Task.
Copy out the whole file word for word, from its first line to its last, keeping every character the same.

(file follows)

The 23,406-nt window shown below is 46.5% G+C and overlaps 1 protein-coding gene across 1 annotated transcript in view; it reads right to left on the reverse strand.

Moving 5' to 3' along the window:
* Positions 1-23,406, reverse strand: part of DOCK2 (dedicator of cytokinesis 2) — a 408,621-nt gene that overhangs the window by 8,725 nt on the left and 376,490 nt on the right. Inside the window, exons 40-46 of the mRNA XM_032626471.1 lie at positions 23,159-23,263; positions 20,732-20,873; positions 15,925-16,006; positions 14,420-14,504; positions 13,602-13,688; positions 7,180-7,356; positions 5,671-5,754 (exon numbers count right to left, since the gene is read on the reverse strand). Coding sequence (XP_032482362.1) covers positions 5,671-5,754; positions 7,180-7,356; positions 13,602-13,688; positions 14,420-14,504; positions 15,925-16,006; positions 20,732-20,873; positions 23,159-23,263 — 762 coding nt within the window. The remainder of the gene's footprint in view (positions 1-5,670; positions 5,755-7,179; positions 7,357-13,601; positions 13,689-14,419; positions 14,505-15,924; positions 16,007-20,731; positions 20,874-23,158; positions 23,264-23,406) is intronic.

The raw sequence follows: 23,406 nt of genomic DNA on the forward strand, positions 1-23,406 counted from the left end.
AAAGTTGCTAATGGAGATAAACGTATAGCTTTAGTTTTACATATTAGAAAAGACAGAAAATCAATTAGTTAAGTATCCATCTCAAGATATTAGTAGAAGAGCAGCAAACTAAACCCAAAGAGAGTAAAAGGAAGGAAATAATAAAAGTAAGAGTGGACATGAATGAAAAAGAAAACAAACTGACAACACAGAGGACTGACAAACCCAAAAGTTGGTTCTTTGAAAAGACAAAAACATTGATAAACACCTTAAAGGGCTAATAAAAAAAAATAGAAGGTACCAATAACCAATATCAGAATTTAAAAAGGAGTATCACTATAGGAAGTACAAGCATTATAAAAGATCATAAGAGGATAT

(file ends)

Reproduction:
The 23,406-nt window shown below is 46.5% G+C and overlaps 1 protein-coding gene across 1 annotated transcript in view; it reads right to left on the reverse strand.

Moving 5' to 3' along the window:
* Positions 1-23,406, reverse strand: part of DOCK2 (dedicator of cytokinesis 2) — a 408,621-nt gene that overhangs the window by 8,725 nt on the left and 376,490 nt on the right. Inside the window, exons 40-46 of the mRNA XM_032626471.1 lie at positions 23,159-23,263; positions 20,732-20,873; positions 15,925-16,006; positions 14,420-14,504; positions 13,602-13,688; positions 7,180-7,356; positions 5,671-5,754 (exon numbers count right to left, since the gene is read on the reverse strand). Coding sequence (XP_032482362.1) covers positions 5,671-5,754; positions 7,180-7,356; positions 13,602-13,688; positions 14,420-14,504; positions 15,925-16,006; positions 20,732-20,873; positions 23,159-23,263 — 762 coding nt within the window. The remainder of the gene's footprint in view (positions 1-5,670; positions 5,755-7,179; positions 7,357-13,601; positions 13,689-14,419; positions 14,505-15,924; positions 16,007-20,731; positions 20,874-23,158; positions 23,264-23,406) is intronic.

The raw sequence follows: 23,406 nt of genomic DNA on the forward strand, positions 1-23,406 counted from the left end.
AAAGTTGCTAATGGAGATAAACGTATAGCTTTAGTTTTACATATTAGAAAAGACAGAAAATCAATTAGTTAAGTATCCATCTCAAGATATTAGTAGAAGAGCAGCAAACTAAACCCAAAGAGAGTAAAAGGAAGGAAATAATAAAAGTAAGAGTGGACATGAATGAAAAAGAAAACAAACTGACAACACAGAGGACTGACAAACCCAAAAGTTGGTTCTTTGAAAAGACAAAAACATTGATAAACACCTTAAAGGGCTAATAAAAAAAAATAGAAGGTACCAATAACCAATATCAGAATTTAAAAAGGAGTATCACTATAGGAAGTACAAGCATTATAAAAGATCATAAGAGGATAT